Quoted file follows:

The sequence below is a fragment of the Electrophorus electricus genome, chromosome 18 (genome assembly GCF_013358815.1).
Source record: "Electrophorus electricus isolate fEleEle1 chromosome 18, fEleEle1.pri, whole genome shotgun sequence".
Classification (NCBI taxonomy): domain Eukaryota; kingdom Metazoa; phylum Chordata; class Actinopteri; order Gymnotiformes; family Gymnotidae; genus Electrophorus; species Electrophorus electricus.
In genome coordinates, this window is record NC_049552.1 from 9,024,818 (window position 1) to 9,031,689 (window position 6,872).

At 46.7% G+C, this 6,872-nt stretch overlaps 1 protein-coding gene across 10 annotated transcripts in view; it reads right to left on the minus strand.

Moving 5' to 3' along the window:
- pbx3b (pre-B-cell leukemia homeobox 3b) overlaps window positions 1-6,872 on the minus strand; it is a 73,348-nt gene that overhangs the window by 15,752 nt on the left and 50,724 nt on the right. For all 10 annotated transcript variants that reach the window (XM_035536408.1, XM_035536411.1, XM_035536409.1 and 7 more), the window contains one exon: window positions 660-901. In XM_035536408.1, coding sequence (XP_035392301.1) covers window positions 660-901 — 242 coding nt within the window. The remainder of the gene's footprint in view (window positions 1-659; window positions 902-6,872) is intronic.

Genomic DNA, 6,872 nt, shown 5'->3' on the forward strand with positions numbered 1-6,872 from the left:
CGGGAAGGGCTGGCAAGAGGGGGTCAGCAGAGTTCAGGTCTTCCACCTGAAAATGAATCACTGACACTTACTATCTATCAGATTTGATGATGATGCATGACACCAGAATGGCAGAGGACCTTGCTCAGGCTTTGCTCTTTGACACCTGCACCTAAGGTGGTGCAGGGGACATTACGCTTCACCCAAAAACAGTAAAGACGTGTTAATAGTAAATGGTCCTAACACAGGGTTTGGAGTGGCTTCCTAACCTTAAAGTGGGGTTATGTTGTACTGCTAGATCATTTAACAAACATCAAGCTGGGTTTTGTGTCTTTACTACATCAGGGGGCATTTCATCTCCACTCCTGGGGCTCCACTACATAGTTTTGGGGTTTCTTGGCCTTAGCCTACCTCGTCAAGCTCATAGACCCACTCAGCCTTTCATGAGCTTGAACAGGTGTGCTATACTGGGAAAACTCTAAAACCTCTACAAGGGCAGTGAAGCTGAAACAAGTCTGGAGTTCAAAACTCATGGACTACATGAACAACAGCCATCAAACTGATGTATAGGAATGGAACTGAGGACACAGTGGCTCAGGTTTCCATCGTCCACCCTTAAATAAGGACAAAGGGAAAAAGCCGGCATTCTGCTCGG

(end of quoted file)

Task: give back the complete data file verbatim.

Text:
The sequence below is a fragment of the Electrophorus electricus genome, chromosome 18 (genome assembly GCF_013358815.1).
Source record: "Electrophorus electricus isolate fEleEle1 chromosome 18, fEleEle1.pri, whole genome shotgun sequence".
Classification (NCBI taxonomy): domain Eukaryota; kingdom Metazoa; phylum Chordata; class Actinopteri; order Gymnotiformes; family Gymnotidae; genus Electrophorus; species Electrophorus electricus.
In genome coordinates, this window is record NC_049552.1 from 9,024,818 (window position 1) to 9,031,689 (window position 6,872).

At 46.7% G+C, this 6,872-nt stretch overlaps 1 protein-coding gene across 10 annotated transcripts in view; it reads right to left on the minus strand.

Moving 5' to 3' along the window:
- pbx3b (pre-B-cell leukemia homeobox 3b) overlaps window positions 1-6,872 on the minus strand; it is a 73,348-nt gene that overhangs the window by 15,752 nt on the left and 50,724 nt on the right. For all 10 annotated transcript variants that reach the window (XM_035536408.1, XM_035536411.1, XM_035536409.1 and 7 more), the window contains one exon: window positions 660-901. In XM_035536408.1, coding sequence (XP_035392301.1) covers window positions 660-901 — 242 coding nt within the window. The remainder of the gene's footprint in view (window positions 1-659; window positions 902-6,872) is intronic.

Genomic DNA, 6,872 nt, shown 5'->3' on the forward strand with positions numbered 1-6,872 from the left:
CGGGAAGGGCTGGCAAGAGGGGGTCAGCAGAGTTCAGGTCTTCCACCTGAAAATGAATCACTGACACTTACTATCTATCAGATTTGATGATGATGCATGACACCAGAATGGCAGAGGACCTTGCTCAGGCTTTGCTCTTTGACACCTGCACCTAAGGTGGTGCAGGGGACATTACGCTTCACCCAAAAACAGTAAAGACGTGTTAATAGTAAATGGTCCTAACACAGGGTTTGGAGTGGCTTCCTAACCTTAAAGTGGGGTTATGTTGTACTGCTAGATCATTTAACAAACATCAAGCTGGGTTTTGTGTCTTTACTACATCAGGGGGCATTTCATCTCCACTCCTGGGGCTCCACTACATAGTTTTGGGGTTTCTTGGCCTTAGCCTACCTCGTCAAGCTCATAGACCCACTCAGCCTTTCATGAGCTTGAACAGGTGTGCTATACTGGGAAAACTCTAAAACCTCTACAAGGGCAGTGAAGCTGAAACAAGTCTGGAGTTCAAAACTCATGGACTACATGAACAACAGCCATCAAACTGATGTATAGGAATGGAACTGAGGACACAGTGGCTCAGGTTTCCATCGTCCACCCTTAAATAAGGACAAAGGGAAAAAGCCGGCATTCTGCTCGG